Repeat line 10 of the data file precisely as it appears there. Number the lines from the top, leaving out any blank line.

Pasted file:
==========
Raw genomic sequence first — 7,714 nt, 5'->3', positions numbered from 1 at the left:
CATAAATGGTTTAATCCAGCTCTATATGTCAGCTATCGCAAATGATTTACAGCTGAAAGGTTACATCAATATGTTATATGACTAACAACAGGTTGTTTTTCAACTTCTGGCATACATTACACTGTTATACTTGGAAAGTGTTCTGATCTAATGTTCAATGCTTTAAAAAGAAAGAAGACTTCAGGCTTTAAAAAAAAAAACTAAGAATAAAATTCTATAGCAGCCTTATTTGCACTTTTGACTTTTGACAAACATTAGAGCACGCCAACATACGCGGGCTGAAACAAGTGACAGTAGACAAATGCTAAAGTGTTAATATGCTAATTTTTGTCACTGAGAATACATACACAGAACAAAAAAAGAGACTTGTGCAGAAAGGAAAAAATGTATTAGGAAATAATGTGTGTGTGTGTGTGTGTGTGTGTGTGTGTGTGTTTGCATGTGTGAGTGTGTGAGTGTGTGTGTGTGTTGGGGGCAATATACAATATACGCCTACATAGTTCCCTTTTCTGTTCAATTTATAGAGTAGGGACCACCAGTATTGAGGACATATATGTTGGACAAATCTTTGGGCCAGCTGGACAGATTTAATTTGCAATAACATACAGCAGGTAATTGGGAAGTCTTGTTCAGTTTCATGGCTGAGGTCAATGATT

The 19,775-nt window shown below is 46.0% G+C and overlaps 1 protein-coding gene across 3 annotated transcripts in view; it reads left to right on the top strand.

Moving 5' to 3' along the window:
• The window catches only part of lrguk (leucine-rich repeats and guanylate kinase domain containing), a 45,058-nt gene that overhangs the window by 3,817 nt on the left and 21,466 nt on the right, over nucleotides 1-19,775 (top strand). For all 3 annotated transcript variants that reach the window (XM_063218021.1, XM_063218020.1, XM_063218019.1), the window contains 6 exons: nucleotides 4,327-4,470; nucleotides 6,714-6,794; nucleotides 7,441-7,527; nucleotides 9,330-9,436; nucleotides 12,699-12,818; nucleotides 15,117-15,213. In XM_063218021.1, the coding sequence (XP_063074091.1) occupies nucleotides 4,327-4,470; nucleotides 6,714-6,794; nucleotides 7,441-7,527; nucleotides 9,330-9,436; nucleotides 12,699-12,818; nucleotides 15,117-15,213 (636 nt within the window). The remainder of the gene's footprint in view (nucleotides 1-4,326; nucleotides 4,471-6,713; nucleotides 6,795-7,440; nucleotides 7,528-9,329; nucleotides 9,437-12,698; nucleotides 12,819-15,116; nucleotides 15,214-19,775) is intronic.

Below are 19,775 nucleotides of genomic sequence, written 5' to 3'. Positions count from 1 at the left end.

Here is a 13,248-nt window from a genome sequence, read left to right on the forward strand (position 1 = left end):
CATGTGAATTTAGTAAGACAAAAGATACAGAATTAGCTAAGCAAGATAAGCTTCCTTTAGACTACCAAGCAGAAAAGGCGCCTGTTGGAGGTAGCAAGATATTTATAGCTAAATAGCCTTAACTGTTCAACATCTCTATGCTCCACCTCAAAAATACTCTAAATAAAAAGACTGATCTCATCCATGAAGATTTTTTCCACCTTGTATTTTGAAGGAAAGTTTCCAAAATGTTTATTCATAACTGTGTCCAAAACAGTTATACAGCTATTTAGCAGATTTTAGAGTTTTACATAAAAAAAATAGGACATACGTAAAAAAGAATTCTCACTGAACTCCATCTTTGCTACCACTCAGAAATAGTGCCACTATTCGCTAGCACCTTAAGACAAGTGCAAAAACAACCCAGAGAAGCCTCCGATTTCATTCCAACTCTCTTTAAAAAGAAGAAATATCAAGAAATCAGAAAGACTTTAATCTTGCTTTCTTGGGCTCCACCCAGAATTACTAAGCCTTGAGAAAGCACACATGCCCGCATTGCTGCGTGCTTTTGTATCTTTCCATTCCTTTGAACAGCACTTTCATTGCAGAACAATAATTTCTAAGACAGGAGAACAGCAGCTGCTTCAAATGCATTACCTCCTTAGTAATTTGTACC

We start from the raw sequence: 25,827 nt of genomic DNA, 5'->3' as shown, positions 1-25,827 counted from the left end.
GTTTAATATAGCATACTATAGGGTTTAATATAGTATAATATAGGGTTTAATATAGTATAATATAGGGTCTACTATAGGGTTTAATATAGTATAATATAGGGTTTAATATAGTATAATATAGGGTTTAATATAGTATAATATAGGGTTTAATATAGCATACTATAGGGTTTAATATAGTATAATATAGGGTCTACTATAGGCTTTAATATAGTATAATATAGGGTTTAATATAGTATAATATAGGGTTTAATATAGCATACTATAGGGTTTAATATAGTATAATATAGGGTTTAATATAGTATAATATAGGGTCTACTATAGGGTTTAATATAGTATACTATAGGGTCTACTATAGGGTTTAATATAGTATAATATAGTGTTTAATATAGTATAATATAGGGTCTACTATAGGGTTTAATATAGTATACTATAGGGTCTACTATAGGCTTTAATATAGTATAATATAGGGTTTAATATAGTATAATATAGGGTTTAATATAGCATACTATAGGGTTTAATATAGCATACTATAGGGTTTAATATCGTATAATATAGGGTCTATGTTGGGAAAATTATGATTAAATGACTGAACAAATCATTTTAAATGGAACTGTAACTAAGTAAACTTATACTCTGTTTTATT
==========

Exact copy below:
GTTTAATATAGCATACTATAGGGTTTAATATAGTATAATATAGGGTTTAATATAGTATAATATAGGGTCTACTATAGGGTTTAATATAGTATAATATAGGGTTTAATATAGTATAATATAGGGTTTAATATAGTATAATATAGGGTTTAATATAGCATACTATAGGGTTTAATATAGTATAATATAGGGTCTACTATAGGCTTTAATATAGTATAATATAGGGTTTAATATAGTATAATATAGGGTTTAATATAGCATACTATAGGGTTTAATATAGTATAATATAGGGTTTAATATAGTATAATATAGGGTCTACTATAGGGTTTAATATAGTATACTATAGGGTCTACTATAGGGTTTAATATAGTATAATATAGTGTTTAATATAGTATAATATAGGGTCTACTATAGGGTTTAATATAGTATACTATAGGGTCTACTATAGGCTTTAATATAGTATAATATAGGGTTTAATATAGTATAATATAGGGTTTAATATAGCATACTATAGGGTTTAATATAGCATACTATAGGGTTTAATATCGTATAATATAGGGTCTATGTTGGGAAAATTATGATTAAATGACTGAACAAATCATTTTAAATGGAACTGTAACTAAGTAAACTTATACTCTGTTTTATT